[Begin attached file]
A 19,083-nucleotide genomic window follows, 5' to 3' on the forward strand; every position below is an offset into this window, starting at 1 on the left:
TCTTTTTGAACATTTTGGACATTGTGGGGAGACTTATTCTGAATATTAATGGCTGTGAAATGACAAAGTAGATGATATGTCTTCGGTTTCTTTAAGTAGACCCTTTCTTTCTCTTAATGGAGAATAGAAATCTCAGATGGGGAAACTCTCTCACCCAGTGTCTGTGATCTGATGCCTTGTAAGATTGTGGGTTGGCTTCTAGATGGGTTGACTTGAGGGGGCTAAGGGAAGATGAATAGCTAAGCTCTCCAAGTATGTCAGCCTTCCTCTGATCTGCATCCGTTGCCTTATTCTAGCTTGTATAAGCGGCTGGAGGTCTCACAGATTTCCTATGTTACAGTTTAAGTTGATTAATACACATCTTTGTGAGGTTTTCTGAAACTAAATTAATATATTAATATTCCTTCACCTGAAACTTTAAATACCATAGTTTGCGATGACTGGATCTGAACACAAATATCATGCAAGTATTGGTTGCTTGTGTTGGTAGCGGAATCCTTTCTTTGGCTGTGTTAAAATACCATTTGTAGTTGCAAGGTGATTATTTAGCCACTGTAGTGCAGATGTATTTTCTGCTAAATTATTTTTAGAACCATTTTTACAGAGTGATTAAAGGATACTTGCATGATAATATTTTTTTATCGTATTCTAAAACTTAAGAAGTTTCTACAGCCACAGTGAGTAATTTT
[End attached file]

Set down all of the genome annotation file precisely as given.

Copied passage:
A 19,083-nucleotide genomic window follows, 5' to 3' on the forward strand; every position below is an offset into this window, starting at 1 on the left:
TCTTTTTGAACATTTTGGACATTGTGGGGAGACTTATTCTGAATATTAATGGCTGTGAAATGACAAAGTAGATGATATGTCTTCGGTTTCTTTAAGTAGACCCTTTCTTTCTCTTAATGGAGAATAGAAATCTCAGATGGGGAAACTCTCTCACCCAGTGTCTGTGATCTGATGCCTTGTAAGATTGTGGGTTGGCTTCTAGATGGGTTGACTTGAGGGGGCTAAGGGAAGATGAATAGCTAAGCTCTCCAAGTATGTCAGCCTTCCTCTGATCTGCATCCGTTGCCTTATTCTAGCTTGTATAAGCGGCTGGAGGTCTCACAGATTTCCTATGTTACAGTTTAAGTTGATTAATACACATCTTTGTGAGGTTTTCTGAAACTAAATTAATATATTAATATTCCTTCACCTGAAACTTTAAATACCATAGTTTGCGATGACTGGATCTGAACACAAATATCATGCAAGTATTGGTTGCTTGTGTTGGTAGCGGAATCCTTTCTTTGGCTGTGTTAAAATACCATTTGTAGTTGCAAGGTGATTATTTAGCCACTGTAGTGCAGATGTATTTTCTGCTAAATTATTTTTAGAACCATTTTTACAGAGTGATTAAAGGATACTTGCATGATAATATTTTTTTATCGTATTCTAAAACTTAAGAAGTTTCTACAGCCACAGTGAGTAATTTT